Recent statistics published by the Russian Association of Cryptocurrencies and Blockchain (RACIB) shows that Russian investors appear to be at a crossroads in the fintech space.
The future of Russian cryptocurrency adoption is very much dependent on what lies ahead, particularly with regard to the Kremlin’s past stance which has never been favorable towards allowing the public to become active participants, despite government murmurings suggesting the adoption of CBDC or ‘cryptoruble’.
RACIB statistics indicate the degree to which the cryptocurrency space has been affected by scandals and corruption and a lack of clear government leadership. The resulting status quo sees half of the ICO funds raised in 2017, which amounted to USD 300 million, going to pyramid schemes, according to Bitcoin News.
While the West is predominantly concerned with finding the right balance as it discusses cryptocurrency regulation on an almost daily basis, the major eastern powers such as China and Russia look towards prohibition, over-regulation or limiting digital currencies for government use only, despite blockchain’s rise and rise in commercial enterprises.
In the US, the Securities and Exchange Commission (SEC) and the Commodity Futures Trading Commission (CFTC) continue to debate the securities versus utility issue in order make final decisions over adoption, whereas in blockchain-friendly Europe, General Data Protection Regulation (GDPR) has become a point of focus as more companies line up for conducting business using everything that fintech may have to offer.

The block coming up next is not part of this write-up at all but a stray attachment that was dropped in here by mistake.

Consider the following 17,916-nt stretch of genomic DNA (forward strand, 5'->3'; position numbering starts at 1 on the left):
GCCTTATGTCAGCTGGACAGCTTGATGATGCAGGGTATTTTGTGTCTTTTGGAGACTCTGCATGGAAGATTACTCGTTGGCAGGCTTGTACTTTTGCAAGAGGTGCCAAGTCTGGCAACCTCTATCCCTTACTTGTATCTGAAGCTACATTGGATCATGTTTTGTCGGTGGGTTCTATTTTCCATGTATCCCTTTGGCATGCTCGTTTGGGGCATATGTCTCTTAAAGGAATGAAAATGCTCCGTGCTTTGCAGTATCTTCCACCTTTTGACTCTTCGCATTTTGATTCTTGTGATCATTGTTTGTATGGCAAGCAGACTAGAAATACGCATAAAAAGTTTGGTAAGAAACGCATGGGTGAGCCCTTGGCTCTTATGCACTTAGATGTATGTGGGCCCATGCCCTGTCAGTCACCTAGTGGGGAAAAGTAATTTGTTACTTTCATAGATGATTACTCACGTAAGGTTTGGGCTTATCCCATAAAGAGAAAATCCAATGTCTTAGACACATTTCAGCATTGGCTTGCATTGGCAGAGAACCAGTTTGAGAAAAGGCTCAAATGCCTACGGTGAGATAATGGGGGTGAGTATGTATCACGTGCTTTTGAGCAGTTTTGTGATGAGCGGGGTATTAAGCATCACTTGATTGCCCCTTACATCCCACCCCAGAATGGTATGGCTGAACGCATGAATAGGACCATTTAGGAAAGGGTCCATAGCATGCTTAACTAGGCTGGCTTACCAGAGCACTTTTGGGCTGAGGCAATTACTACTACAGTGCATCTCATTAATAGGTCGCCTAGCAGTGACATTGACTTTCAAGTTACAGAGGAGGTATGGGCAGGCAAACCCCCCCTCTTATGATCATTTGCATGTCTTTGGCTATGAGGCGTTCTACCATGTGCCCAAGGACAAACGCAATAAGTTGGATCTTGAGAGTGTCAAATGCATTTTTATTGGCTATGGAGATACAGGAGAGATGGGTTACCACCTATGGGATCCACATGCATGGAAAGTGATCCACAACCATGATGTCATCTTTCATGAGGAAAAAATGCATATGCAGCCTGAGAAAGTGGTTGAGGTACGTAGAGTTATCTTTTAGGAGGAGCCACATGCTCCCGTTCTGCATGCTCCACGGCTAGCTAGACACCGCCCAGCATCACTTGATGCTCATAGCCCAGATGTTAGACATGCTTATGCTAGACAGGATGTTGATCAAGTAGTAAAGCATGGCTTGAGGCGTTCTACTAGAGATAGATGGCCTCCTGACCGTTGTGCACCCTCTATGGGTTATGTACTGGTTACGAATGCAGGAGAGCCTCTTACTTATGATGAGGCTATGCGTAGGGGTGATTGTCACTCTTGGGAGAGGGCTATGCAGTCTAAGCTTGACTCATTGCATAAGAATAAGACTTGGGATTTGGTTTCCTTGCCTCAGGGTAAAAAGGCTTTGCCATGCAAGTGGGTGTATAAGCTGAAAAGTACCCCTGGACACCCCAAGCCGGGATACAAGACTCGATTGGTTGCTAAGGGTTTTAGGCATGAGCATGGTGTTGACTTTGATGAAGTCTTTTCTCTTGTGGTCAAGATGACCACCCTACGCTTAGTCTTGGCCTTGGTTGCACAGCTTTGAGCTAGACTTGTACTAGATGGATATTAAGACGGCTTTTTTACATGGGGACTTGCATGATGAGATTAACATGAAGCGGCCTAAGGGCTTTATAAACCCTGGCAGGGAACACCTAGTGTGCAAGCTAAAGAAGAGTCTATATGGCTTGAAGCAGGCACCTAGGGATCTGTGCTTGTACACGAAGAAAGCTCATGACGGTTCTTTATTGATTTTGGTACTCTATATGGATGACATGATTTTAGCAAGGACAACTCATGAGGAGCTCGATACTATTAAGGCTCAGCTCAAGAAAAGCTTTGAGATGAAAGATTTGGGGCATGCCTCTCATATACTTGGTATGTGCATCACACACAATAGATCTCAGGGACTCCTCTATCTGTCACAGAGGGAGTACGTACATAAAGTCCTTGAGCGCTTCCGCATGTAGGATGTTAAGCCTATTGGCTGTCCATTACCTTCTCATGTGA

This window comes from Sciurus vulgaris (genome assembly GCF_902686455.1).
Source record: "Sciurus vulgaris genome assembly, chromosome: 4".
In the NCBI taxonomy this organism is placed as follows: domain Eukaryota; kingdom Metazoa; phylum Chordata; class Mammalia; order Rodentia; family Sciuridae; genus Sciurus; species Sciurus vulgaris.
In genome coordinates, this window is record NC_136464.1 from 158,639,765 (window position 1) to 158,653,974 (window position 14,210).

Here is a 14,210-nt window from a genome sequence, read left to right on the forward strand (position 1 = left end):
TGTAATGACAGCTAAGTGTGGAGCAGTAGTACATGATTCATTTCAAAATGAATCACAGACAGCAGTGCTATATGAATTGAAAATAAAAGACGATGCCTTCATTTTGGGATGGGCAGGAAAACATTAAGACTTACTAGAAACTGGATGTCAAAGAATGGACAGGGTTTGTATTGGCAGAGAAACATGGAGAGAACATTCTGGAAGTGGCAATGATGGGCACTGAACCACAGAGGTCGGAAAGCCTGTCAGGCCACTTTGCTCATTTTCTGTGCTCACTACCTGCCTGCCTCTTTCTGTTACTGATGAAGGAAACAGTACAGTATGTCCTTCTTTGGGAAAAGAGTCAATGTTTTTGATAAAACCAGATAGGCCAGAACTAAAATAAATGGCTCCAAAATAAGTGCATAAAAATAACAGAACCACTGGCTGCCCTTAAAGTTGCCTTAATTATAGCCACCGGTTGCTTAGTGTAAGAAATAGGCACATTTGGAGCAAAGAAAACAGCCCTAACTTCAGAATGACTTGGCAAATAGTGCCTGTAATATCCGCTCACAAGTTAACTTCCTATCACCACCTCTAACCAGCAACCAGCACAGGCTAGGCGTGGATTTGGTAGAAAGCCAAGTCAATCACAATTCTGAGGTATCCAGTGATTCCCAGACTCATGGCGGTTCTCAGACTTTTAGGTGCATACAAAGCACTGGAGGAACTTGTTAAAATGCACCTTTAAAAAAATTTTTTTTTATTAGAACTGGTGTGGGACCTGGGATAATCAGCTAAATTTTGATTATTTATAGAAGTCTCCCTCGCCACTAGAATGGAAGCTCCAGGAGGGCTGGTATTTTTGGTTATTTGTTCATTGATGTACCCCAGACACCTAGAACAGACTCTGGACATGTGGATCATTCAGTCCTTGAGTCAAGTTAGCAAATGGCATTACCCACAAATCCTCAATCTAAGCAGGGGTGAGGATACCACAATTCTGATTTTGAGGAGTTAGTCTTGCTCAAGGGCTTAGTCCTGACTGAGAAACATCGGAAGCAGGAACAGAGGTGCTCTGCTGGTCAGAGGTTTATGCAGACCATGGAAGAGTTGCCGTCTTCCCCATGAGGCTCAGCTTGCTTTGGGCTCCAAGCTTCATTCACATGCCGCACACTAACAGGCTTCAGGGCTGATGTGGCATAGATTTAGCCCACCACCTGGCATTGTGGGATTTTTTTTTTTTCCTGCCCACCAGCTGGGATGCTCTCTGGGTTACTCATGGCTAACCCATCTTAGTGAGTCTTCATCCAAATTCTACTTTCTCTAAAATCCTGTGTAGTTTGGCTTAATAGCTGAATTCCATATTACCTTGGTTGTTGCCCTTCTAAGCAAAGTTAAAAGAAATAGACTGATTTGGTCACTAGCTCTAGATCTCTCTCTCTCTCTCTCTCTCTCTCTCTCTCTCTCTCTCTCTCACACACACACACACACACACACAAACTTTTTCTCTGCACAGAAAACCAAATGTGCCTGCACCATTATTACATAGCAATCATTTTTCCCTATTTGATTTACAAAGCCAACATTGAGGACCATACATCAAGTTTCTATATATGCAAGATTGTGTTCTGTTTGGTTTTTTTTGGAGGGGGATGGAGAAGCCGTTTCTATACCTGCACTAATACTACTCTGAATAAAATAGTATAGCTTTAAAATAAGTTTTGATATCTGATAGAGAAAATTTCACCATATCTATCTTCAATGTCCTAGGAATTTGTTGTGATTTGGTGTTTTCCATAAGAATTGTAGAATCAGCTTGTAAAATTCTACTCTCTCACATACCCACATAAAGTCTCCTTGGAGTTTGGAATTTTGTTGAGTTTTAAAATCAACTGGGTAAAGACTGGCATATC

As Bitcoin News reportedly recently, Russia is in no way short of fintech expertise and blockchain technical know-how with a major CEO presence now working in Moscow, but the cryptocurrency industry been apprehensive due to the government’s lack of direction regarding digital currency.
This could change if the Russian State Duma’s Committee for Legislative Work supports the first reading of an initiative that will add the basic norms of digital economy to the Russian Federation Civil Code. Such a move though would not automatically allow digital currency to become a legitimate means of payment, as this would require a separate law, although the initiative plans examine smart contract application.
A change in direction may be on the way after President Vladimir Putin’s recent push for blockchain technology to be part of his new “digital economy” program, saying that the country can’t be “late in the race” for blockchain dominance.
A recent Moscow cryptocurrency summit was attended by 200 speakers and over 3,000 participants, showing that the impetus for change is there in the new technology race. It remains to be seen how the Kremlin progresses and contributes towards Russia ’s technological advancement.
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